8.30.19
5 min. read

Quick data scan on federal contracts. Rethinking platform strategies.

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Issue 017.

Get E&O weekly. | Subscribe | Digital health research from Brian Dolan.

Welcome to E&O.

Last week’s newsletter had a 74 percent open rate. Here’s what’s happening this week:

  • The late arrival of your weekly newsletter follows a 24-hour, feverish flu afflicting the entire editorial staff — absolutely everyone — at E&O.
  • Big news for ResApp: The Australia-based DTx secured a CE Mark for its first commercial product ResAppDx-EU, as a Class IIa medical device. “ResAppDx-EU is a mobile software application to be used by clinicians for the diagnosis of lower respiratory tract disease, croup, pneumonia, asthma/reactive airway disease and bronchiolitis in infants and children.”
  • Israel-based BioBeat Technologies received FDA clearance for its cuffless, blood pressure device, which already has clearance for pulse oximetry. Still waiting for the summary document to hit the FDA database, but the official listing is right here.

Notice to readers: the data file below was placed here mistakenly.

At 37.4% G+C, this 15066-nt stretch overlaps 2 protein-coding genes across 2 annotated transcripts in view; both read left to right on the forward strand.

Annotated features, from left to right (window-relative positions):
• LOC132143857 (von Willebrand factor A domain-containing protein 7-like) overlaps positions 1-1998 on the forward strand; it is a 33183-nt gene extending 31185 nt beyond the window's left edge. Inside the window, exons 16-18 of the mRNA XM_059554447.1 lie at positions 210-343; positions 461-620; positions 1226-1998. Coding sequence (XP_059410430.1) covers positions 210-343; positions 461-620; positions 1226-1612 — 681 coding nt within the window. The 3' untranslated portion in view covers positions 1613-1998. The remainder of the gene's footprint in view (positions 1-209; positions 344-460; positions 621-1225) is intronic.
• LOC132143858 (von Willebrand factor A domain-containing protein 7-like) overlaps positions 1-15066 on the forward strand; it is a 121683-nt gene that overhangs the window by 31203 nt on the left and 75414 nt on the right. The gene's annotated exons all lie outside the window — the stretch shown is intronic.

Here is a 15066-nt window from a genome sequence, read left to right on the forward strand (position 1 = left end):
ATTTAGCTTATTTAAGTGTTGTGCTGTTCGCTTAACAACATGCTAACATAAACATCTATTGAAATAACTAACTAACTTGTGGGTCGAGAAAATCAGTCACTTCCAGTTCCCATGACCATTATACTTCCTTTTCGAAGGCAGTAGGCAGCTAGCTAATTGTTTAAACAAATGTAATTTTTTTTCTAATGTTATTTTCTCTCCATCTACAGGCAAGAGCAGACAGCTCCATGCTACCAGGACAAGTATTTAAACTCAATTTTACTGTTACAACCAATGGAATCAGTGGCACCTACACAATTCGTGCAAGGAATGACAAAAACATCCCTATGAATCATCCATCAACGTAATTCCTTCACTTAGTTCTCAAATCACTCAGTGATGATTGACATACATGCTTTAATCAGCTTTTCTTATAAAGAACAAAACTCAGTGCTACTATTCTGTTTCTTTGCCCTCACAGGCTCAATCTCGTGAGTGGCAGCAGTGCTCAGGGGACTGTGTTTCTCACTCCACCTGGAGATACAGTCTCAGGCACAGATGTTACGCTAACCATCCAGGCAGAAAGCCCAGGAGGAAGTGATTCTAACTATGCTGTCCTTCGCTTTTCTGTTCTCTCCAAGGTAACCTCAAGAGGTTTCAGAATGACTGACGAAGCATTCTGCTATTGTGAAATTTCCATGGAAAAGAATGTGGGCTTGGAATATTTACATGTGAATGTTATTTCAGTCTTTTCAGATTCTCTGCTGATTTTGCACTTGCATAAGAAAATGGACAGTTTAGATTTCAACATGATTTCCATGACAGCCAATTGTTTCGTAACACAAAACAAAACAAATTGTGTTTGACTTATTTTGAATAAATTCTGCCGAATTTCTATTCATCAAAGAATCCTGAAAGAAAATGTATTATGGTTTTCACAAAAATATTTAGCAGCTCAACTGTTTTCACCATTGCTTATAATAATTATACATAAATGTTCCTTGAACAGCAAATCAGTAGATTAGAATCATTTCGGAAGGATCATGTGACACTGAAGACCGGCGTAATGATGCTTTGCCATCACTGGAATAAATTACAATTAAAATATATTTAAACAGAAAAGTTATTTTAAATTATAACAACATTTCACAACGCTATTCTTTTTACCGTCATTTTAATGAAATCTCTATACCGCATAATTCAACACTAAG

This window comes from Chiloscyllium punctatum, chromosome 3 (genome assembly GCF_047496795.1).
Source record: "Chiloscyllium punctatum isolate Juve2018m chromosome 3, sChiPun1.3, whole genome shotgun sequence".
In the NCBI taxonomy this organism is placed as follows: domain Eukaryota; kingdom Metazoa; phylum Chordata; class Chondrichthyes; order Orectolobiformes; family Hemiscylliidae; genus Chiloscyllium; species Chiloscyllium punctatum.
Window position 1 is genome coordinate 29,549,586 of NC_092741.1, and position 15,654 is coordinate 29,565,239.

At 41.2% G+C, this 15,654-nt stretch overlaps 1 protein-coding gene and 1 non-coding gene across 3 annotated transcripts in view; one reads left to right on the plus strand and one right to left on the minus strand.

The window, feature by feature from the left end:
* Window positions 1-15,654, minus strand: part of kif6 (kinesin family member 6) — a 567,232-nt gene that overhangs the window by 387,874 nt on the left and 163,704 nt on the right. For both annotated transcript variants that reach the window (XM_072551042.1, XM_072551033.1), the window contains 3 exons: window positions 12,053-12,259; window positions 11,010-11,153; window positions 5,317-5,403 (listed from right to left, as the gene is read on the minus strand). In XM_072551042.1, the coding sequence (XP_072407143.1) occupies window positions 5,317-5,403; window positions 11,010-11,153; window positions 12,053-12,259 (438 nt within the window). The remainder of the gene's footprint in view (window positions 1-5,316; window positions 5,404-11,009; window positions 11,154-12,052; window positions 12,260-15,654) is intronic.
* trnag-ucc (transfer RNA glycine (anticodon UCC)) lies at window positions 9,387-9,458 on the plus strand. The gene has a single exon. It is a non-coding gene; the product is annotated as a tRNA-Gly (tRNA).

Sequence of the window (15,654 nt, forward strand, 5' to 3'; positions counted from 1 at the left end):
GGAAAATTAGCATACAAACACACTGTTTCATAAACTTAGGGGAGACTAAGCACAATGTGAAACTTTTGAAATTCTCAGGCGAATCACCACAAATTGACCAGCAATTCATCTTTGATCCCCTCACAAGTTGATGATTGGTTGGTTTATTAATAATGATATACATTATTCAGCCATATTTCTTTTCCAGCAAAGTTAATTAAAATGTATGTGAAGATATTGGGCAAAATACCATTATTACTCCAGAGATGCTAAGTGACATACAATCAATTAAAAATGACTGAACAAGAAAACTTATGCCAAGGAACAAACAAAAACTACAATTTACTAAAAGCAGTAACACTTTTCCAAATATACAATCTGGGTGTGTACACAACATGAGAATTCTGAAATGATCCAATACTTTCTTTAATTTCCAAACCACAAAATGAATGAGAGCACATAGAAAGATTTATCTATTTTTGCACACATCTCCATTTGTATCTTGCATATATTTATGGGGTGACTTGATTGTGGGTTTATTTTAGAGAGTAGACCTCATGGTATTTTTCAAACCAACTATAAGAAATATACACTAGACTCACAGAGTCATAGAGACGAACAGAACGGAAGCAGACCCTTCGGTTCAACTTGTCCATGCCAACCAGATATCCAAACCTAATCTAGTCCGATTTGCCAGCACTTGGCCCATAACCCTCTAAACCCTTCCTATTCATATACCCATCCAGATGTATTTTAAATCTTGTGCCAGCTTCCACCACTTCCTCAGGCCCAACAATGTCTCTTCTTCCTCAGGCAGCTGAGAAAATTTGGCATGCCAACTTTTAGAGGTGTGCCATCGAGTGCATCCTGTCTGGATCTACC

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Rethinking digital health platform strategies

Propeller Health’s Chief Commercial Officer Chris Hogg wrote a column this week over at TechCrunch that makes the case for best-of-breed digital health offerings instead of a one-app-to-rule-them-all strategy. Here’s a snippet from his column:

“In this future, patients use a core clinical app, likely provided by their health system or primary care provider, that takes care of clinical interactions like scheduling, clinical data, reminders and follow-ups.

“Beyond that, patients use a set of specific apps that specialize in particular health issues — for example, respiratory disease, diabetes, mental health, increasing activity or improving sleep. Those apps will rise to the top because they’re the best on the market at managing those issues. The experience of managing your mental health will feel different than managing your diabetes, just as using Instagram feels different than using Facebook.

“In this ecosystem model, the patient’s core clinical app will link out to and connect to the problem-specific solutions. Health systems and physicians will adopt a small number of specialized platforms and products to focus on large clinical domains like cardiovascular, diabetes, respiratory and mental health. Data from these solutions will integrate back to the provider’s organization and will be available in the EMR and for population health management.”